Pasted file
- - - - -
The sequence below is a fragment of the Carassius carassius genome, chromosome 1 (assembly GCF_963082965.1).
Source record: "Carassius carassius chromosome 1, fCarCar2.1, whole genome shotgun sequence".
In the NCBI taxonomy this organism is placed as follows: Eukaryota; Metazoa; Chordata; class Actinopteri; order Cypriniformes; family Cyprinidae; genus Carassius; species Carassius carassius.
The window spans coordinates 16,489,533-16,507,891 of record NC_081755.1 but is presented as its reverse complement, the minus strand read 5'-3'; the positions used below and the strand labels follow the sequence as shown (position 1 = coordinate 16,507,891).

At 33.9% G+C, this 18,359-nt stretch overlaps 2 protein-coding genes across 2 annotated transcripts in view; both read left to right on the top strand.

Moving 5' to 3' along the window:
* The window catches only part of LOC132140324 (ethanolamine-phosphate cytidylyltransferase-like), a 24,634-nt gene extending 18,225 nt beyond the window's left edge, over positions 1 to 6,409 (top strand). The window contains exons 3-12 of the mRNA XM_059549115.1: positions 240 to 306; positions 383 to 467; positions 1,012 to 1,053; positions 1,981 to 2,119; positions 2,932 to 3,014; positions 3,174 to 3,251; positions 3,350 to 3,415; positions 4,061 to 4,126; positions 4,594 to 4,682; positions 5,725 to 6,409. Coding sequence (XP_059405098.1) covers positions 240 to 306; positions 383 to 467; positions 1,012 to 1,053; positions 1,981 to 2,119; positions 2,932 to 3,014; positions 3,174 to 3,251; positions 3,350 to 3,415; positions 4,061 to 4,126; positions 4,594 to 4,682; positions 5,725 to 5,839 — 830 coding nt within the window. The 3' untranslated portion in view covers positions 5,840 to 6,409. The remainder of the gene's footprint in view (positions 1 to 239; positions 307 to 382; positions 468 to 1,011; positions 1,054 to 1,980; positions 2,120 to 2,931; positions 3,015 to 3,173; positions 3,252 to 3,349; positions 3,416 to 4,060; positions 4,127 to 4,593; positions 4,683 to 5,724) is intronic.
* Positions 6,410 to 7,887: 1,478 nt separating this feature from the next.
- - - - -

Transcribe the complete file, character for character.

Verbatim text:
The sequence below is a fragment of the Carassius carassius genome, chromosome 1 (assembly GCF_963082965.1).
Source record: "Carassius carassius chromosome 1, fCarCar2.1, whole genome shotgun sequence".
In the NCBI taxonomy this organism is placed as follows: Eukaryota; Metazoa; Chordata; class Actinopteri; order Cypriniformes; family Cyprinidae; genus Carassius; species Carassius carassius.
The window spans coordinates 16,489,533-16,507,891 of record NC_081755.1 but is presented as its reverse complement, the minus strand read 5'-3'; the positions used below and the strand labels follow the sequence as shown (position 1 = coordinate 16,507,891).

At 33.9% G+C, this 18,359-nt stretch overlaps 2 protein-coding genes across 2 annotated transcripts in view; both read left to right on the top strand.

Moving 5' to 3' along the window:
* The window catches only part of LOC132140324 (ethanolamine-phosphate cytidylyltransferase-like), a 24,634-nt gene extending 18,225 nt beyond the window's left edge, over positions 1 to 6,409 (top strand). The window contains exons 3-12 of the mRNA XM_059549115.1: positions 240 to 306; positions 383 to 467; positions 1,012 to 1,053; positions 1,981 to 2,119; positions 2,932 to 3,014; positions 3,174 to 3,251; positions 3,350 to 3,415; positions 4,061 to 4,126; positions 4,594 to 4,682; positions 5,725 to 6,409. Coding sequence (XP_059405098.1) covers positions 240 to 306; positions 383 to 467; positions 1,012 to 1,053; positions 1,981 to 2,119; positions 2,932 to 3,014; positions 3,174 to 3,251; positions 3,350 to 3,415; positions 4,061 to 4,126; positions 4,594 to 4,682; positions 5,725 to 5,839 — 830 coding nt within the window. The 3' untranslated portion in view covers positions 5,840 to 6,409. The remainder of the gene's footprint in view (positions 1 to 239; positions 307 to 382; positions 468 to 1,011; positions 1,054 to 1,980; positions 2,120 to 2,931; positions 3,015 to 3,173; positions 3,252 to 3,349; positions 3,416 to 4,060; positions 4,127 to 4,593; positions 4,683 to 5,724) is intronic.
* Positions 6,410 to 7,887: 1,478 nt separating this feature from the next.